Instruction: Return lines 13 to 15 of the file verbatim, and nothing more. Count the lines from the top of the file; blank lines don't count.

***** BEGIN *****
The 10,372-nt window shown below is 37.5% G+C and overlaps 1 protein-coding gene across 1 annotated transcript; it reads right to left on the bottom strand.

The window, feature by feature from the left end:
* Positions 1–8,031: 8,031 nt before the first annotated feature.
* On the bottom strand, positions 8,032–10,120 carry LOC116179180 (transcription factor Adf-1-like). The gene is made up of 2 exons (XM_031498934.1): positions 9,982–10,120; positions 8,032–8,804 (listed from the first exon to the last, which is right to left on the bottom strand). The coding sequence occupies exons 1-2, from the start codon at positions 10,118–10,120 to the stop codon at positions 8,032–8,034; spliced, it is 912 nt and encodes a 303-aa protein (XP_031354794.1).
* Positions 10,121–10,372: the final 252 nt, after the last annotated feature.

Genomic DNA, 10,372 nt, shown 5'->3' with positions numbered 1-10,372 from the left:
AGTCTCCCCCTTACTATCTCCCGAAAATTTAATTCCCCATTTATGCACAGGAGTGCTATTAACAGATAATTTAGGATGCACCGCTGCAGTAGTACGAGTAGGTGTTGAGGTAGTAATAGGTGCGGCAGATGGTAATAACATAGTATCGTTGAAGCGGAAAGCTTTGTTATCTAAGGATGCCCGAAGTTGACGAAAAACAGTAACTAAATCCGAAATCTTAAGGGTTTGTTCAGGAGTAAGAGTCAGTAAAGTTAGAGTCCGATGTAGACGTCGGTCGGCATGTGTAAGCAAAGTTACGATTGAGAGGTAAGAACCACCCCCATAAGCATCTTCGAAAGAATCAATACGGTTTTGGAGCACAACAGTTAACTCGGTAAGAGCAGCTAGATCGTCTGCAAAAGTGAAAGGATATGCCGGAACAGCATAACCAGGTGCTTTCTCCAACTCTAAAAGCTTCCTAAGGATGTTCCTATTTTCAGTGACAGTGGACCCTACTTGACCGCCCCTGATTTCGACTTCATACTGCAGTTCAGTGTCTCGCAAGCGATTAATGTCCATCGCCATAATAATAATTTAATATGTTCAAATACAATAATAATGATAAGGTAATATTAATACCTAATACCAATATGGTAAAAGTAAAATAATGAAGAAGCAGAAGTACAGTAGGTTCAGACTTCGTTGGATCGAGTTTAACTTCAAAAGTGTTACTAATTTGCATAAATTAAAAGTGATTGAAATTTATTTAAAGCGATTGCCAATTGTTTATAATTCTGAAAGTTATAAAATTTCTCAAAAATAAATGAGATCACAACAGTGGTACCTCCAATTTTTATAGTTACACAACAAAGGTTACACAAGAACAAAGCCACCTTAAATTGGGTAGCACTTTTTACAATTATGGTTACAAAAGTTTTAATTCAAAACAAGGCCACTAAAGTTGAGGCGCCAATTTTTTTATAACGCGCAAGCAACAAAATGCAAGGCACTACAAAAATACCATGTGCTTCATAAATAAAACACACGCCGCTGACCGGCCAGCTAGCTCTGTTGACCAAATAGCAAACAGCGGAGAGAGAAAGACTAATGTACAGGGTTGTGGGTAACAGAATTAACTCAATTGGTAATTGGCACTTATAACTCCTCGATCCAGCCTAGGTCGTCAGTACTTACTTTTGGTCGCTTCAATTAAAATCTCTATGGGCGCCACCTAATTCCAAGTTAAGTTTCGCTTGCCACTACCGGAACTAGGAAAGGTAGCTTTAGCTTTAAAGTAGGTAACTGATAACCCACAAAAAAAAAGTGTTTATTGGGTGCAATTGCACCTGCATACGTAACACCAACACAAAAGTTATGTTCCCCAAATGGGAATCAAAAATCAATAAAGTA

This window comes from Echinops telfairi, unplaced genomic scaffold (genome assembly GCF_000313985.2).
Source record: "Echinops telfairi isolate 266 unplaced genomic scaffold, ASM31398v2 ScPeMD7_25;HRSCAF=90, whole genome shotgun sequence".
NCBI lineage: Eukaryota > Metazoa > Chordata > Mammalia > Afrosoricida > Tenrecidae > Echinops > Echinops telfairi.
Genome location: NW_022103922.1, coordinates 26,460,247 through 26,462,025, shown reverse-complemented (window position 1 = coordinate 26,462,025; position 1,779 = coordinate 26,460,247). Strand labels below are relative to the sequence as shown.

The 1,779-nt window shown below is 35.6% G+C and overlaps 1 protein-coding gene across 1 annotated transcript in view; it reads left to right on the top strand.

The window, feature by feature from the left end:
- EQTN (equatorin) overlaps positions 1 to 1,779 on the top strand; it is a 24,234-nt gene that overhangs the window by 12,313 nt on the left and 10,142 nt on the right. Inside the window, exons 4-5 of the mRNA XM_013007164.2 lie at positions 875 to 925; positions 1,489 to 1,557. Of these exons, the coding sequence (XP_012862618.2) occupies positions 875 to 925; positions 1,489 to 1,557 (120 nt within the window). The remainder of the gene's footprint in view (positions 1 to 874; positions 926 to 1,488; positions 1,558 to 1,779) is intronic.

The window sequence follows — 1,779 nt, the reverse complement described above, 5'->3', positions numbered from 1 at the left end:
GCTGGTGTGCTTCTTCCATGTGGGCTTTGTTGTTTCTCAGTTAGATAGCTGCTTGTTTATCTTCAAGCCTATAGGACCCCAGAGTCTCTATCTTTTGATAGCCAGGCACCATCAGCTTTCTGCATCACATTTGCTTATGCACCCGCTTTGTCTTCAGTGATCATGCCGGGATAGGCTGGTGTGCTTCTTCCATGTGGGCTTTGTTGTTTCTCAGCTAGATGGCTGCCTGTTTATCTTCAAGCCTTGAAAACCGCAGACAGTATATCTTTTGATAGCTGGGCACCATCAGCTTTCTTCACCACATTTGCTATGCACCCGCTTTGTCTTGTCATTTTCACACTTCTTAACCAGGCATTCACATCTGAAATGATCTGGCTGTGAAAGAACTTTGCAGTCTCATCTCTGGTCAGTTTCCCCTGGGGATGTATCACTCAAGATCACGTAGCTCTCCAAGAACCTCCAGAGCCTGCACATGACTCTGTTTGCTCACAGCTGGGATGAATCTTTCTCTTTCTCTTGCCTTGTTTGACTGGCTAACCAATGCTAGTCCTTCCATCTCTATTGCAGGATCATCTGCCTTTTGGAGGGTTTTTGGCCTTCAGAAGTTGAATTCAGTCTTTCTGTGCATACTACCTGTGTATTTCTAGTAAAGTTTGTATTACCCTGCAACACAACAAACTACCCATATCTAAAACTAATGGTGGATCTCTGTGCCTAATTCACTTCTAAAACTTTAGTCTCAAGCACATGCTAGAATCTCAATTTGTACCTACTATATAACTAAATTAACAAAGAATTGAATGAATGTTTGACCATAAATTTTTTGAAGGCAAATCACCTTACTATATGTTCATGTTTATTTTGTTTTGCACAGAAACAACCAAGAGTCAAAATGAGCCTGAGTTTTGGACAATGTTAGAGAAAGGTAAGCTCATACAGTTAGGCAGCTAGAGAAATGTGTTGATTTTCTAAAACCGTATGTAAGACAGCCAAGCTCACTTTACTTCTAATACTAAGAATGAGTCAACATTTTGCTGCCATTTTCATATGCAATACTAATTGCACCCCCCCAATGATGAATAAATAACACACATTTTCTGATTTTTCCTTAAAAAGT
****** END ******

The window, feature by feature from the left end:
- EQTN (equatorin) overlaps positions 1 to 1,779 on the top strand; it is a 24,234-nt gene that overhangs the window by 12,313 nt on the left and 10,142 nt on the right. Inside the window, exons 4-5 of the mRNA XM_013007164.2 lie at positions 875 to 925; positions 1,489 to 1,557. Of these exons, the coding sequence (XP_012862618.2) occupies positions 875 to 925; positions 1,489 to 1,557 (120 nt within the window). The remainder of the gene's footprint in view (positions 1 to 874; positions 926 to 1,488; positions 1,558 to 1,779) is intronic.

The window sequence follows — 1,779 nt, the reverse complement described above, 5'->3', positions numbered from 1 at the left end: